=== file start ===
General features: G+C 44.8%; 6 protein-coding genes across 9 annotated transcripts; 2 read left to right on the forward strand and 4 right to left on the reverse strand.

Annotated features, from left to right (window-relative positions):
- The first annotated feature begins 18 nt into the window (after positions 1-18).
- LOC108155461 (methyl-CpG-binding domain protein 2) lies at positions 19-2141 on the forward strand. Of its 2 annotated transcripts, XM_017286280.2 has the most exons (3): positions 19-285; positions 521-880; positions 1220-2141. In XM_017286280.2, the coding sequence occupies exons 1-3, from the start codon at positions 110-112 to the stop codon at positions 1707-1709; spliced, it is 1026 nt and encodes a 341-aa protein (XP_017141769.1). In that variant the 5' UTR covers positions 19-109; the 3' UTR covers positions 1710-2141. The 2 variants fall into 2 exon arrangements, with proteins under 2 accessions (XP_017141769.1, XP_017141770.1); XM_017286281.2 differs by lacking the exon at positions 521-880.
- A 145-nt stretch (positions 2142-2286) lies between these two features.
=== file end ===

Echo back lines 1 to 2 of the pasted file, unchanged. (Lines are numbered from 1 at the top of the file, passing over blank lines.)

General features: G+C 44.8%; 6 protein-coding genes across 9 annotated transcripts; 2 read left to right on the forward strand and 4 right to left on the reverse strand.

Annotated features, from left to right (window-relative positions):